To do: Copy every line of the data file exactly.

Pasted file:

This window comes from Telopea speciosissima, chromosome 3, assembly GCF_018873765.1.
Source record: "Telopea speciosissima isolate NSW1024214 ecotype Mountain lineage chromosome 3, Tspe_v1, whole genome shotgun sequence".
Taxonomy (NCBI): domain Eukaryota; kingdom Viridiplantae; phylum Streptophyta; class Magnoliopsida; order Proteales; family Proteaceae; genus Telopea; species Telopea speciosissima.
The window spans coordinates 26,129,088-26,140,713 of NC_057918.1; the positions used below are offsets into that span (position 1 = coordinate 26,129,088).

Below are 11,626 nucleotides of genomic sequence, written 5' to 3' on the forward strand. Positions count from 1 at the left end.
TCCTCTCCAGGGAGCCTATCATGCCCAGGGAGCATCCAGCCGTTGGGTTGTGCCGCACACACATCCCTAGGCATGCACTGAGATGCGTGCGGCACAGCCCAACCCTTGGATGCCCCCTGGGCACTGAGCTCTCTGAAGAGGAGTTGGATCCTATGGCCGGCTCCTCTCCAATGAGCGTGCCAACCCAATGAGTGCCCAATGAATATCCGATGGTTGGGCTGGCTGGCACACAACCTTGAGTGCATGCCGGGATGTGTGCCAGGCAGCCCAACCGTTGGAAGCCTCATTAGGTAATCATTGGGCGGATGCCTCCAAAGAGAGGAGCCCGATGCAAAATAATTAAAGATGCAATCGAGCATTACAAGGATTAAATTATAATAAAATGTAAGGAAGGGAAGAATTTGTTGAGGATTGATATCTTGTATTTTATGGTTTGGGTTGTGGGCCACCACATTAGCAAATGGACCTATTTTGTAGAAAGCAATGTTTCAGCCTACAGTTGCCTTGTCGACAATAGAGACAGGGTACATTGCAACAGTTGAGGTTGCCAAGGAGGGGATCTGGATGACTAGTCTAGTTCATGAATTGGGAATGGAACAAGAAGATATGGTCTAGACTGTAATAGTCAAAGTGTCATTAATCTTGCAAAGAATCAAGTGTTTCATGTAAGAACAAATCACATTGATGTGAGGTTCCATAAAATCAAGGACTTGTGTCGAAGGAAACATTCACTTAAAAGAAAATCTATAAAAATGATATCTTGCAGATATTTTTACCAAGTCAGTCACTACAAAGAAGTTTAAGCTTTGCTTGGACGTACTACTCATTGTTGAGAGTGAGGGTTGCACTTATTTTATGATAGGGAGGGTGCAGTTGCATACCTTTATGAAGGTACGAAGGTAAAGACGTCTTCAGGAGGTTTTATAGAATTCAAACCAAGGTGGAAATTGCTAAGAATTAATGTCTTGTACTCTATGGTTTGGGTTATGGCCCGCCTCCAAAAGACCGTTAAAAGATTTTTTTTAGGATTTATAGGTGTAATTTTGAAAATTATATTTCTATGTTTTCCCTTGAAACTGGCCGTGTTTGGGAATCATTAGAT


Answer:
This window comes from Telopea speciosissima, chromosome 3, assembly GCF_018873765.1.
Source record: "Telopea speciosissima isolate NSW1024214 ecotype Mountain lineage chromosome 3, Tspe_v1, whole genome shotgun sequence".
Taxonomy (NCBI): domain Eukaryota; kingdom Viridiplantae; phylum Streptophyta; class Magnoliopsida; order Proteales; family Proteaceae; genus Telopea; species Telopea speciosissima.
The window spans coordinates 26,129,088-26,140,713 of NC_057918.1; the positions used below are offsets into that span (position 1 = coordinate 26,129,088).

Below are 11,626 nucleotides of genomic sequence, written 5' to 3' on the forward strand. Positions count from 1 at the left end.
TCCTCTCCAGGGAGCCTATCATGCCCAGGGAGCATCCAGCCGTTGGGTTGTGCCGCACACACATCCCTAGGCATGCACTGAGATGCGTGCGGCACAGCCCAACCCTTGGATGCCCCCTGGGCACTGAGCTCTCTGAAGAGGAGTTGGATCCTATGGCCGGCTCCTCTCCAATGAGCGTGCCAACCCAATGAGTGCCCAATGAATATCCGATGGTTGGGCTGGCTGGCACACAACCTTGAGTGCATGCCGGGATGTGTGCCAGGCAGCCCAACCGTTGGAAGCCTCATTAGGTAATCATTGGGCGGATGCCTCCAAAGAGAGGAGCCCGATGCAAAATAATTAAAGATGCAATCGAGCATTACAAGGATTAAATTATAATAAAATGTAAGGAAGGGAAGAATTTGTTGAGGATTGATATCTTGTATTTTATGGTTTGGGTTGTGGGCCACCACATTAGCAAATGGACCTATTTTGTAGAAAGCAATGTTTCAGCCTACAGTTGCCTTGTCGACAATAGAGACAGGGTACATTGCAACAGTTGAGGTTGCCAAGGAGGGGATCTGGATGACTAGTCTAGTTCATGAATTGGGAATGGAACAAGAAGATATGGTCTAGACTGTAATAGTCAAAGTGTCATTAATCTTGCAAAGAATCAAGTGTTTCATGTAAGAACAAATCACATTGATGTGAGGTTCCATAAAATCAAGGACTTGTGTCGAAGGAAACATTCACTTAAAAGAAAATCTATAAAAATGATATCTTGCAGATATTTTTACCAAGTCAGTCACTACAAAGAAGTTTAAGCTTTGCTTGGACGTACTACTCATTGTTGAGAGTGAGGGTTGCACTTATTTTATGATAGGGAGGGTGCAGTTGCATACCTTTATGAAGGTACGAAGGTAAAGACGTCTTCAGGAGGTTTTATAGAATTCAAACCAAGGTGGAAATTGCTAAGAATTAATGTCTTGTACTCTATGGTTTGGGTTATGGCCCGCCTCCAAAAGACCGTTAAAAGATTTTTTTTAGGATTTATAGGTGTAATTTTGAAAATTATATTTCTATGTTTTCCCTTGAAACTGGCCGTGTTTGGGAATCATTAGAT